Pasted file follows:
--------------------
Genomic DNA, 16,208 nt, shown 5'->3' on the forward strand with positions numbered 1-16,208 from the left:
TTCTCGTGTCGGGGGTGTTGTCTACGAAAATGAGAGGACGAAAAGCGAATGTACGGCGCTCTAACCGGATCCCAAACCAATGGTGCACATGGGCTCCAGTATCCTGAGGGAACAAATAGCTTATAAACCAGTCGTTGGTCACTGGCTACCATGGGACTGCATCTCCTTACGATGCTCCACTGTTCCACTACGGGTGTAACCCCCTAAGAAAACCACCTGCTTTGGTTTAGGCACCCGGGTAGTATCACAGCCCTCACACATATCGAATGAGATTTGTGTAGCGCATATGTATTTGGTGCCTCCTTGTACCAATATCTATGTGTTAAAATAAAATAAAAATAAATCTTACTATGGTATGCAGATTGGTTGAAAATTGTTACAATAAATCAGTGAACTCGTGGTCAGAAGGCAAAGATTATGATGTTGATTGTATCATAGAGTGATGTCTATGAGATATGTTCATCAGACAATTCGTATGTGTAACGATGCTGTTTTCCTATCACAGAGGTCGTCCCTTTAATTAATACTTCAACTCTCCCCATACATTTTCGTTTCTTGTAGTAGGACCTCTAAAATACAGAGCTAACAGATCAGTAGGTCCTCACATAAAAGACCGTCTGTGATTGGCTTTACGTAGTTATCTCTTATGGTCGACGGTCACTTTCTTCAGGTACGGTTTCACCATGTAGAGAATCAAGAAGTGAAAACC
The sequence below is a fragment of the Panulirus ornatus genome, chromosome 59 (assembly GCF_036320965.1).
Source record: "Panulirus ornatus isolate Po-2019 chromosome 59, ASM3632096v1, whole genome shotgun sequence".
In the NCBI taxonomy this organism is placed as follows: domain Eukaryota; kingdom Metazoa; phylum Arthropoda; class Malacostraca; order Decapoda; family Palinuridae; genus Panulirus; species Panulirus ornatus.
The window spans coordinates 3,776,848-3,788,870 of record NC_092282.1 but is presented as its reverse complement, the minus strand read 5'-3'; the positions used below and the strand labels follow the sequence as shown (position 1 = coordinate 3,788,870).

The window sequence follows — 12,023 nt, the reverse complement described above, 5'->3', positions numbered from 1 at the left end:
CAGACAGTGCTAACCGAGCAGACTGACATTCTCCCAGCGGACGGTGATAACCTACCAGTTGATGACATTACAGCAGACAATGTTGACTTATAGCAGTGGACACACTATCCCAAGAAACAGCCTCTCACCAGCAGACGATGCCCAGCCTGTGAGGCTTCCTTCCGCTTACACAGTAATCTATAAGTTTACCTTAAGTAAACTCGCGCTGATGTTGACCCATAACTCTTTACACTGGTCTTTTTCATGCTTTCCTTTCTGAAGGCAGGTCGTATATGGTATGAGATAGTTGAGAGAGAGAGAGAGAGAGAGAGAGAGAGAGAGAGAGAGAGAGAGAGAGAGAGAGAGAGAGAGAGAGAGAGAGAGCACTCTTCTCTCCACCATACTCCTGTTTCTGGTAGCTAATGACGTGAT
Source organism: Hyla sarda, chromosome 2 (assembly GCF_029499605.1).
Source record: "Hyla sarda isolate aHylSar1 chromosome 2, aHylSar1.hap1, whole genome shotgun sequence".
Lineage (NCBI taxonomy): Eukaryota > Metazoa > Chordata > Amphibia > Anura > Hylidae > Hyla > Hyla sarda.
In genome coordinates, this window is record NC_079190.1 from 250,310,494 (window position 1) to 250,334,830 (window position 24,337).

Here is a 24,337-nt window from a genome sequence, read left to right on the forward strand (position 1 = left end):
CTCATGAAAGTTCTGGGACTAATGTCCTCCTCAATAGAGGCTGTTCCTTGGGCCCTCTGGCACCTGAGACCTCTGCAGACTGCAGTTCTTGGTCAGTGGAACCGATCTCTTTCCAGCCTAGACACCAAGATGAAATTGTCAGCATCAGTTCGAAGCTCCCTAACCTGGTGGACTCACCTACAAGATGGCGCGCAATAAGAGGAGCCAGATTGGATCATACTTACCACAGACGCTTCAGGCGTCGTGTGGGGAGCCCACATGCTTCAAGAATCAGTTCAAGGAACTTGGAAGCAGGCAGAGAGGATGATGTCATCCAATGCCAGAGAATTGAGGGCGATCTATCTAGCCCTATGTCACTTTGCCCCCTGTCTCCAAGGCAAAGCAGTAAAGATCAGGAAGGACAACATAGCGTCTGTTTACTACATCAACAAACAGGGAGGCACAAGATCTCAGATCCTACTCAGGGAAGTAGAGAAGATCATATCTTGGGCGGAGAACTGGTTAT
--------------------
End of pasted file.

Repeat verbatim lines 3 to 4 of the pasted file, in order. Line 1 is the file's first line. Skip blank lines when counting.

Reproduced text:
The sequence below is a fragment of the Panulirus ornatus genome, chromosome 59 (assembly GCF_036320965.1).
Source record: "Panulirus ornatus isolate Po-2019 chromosome 59, ASM3632096v1, whole genome shotgun sequence".